And why exactly are we playing basketball in June?
I am rooting for the Lakers tonight.
I am not a big Kobe Bryant fan – Phil Jackson, yes; Kobe, no – and this goes against all my anti-Los Angeles tendencies.
It’s really time for basketball to end. This isn’s an anti NBA column from a guy who grew up with the Golden State Warriors.
Whenever the Lakers close out the Magic be it tonight or Tuesday, it becomes baseball season finally – for about one month until NFL teams report and you all begin you post-Jay Cutler ruminations.
Whatever happened to seasons in sports?
There’s no reason a sports fan – especially here where summer is precious – should be watching a sport played indoors, not to mention on ice in June. I know there are fans who can’t get enough of their favorite sports, but baseball is meant to played in spring and summer, football in the fall, and basketball and hockey in the winter.
There is no way the NBA or NHL are going to shorten their 82-game schedule, especially the latter because hockey is the most dependent of the four major sports on ticket sales. But both basketball and hockey can play a whole lot more back-to-back games during the regular season.
These are incredibly-fit athletes who travel on charter planes. Please don’t tell me that they’ll get tired. And even if the two sports want to maintain four rounds of playoffs – though that really does diminish the significance of the regular season – postseason games should be played every other night.
It was an absolute joke that the Nuggets had five days between Games 2 and 3 of their series with Dallas, and there’s no reason the NBA or NHL should be waiting three days between games when the postseason fields are narrowed to two teams.
The NFL’s season is just about right with its regular season and playoffs. What’s wrong is the way the league has attempted through the NFL Network to turn football into a year-round sport.
Because the NFL Network is on 24/7, it’s turned the Draft into the most over-hyped event in sports. Yes, it is interesting seeing whom your team gets, but the pre- and post-draft breakdowns are noxious. You don’t realistically know how your team did until three or four years after the draft. (Anyone know the first quarterback taken in the 2000 Draft? Chad Pennington, a good pick, but we’d all agree the Patriots made out a bit better in the sixth round.)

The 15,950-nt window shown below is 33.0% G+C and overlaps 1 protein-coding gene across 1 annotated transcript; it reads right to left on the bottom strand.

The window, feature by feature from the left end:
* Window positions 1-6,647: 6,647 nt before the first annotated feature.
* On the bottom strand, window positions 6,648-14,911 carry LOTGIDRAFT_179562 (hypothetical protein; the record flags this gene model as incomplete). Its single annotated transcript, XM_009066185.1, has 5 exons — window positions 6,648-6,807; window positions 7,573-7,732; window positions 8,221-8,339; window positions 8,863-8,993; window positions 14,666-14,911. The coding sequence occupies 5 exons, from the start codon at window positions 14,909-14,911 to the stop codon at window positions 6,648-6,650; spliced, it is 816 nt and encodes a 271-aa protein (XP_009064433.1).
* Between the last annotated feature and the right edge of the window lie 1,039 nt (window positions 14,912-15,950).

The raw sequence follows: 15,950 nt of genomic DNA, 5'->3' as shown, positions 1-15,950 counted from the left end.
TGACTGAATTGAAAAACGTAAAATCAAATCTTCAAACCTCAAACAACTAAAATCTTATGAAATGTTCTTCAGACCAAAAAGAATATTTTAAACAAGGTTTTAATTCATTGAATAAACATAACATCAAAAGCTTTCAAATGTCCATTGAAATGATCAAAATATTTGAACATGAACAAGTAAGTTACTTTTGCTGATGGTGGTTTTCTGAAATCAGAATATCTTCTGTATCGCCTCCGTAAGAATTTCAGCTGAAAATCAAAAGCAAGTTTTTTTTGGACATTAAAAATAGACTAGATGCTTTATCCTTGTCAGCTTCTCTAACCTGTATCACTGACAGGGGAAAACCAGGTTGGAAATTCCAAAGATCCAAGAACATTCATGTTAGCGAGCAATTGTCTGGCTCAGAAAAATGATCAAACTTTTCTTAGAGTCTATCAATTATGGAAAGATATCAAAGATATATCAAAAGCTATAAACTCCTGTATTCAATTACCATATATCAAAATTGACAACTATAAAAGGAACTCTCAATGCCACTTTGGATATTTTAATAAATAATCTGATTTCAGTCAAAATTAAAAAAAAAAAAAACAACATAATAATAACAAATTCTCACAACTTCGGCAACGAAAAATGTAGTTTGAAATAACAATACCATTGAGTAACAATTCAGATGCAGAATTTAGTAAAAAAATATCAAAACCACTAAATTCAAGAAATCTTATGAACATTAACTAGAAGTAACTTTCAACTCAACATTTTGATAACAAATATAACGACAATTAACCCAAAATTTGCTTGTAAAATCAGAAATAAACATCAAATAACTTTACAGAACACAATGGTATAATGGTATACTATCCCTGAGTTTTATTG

And since the NFL Network covers free-agency, the draft, minicamps, preseason camps and the preseason itself out the ying-yang, ESPN follows suit and football is in the news all year. (Along these lines, Bret Favre, retire or don’t retire. I don’t care, but find one side of the fence and stay there.) It’s good marketing on the NFL’s part, but the summer is the time for golf, tennis, World Cup soccer qualifying and yes, baseball.
Baseball, though, is not exempt either because it’s gone to three rounds of playoffs. There is a reason baseball should not be played on Oct. 27, the start of Game 5 of last year’s Fall Classic – which happened to take three days to finish. It rains or snows in late October and early November in most places. This year, Game 4 of the Series is set for Nov. 4. That’s ridiculous.
Doubleheaders are our friends. They are an age-old staple of baseball and will reduce the length of the regular season. And it’s a nice reward for fans, who really deserve it, given the price of tickets. Pitchers’ arms will not fall off and batters will not die of exhaustion. In the few markets where teams are selling out, make them day-night doubleheaders, but you get the idea.
This way, baseball can start with divisional playoffs during the last week of September and the World Series with any luck takes place in mid-October in non-Arctic conditions.
When it’s that miserable out, it’s time go inside to watch hockey or basketball.
Sports Editor Chris Freud can be reached at 970-748-2934 or email@example.com.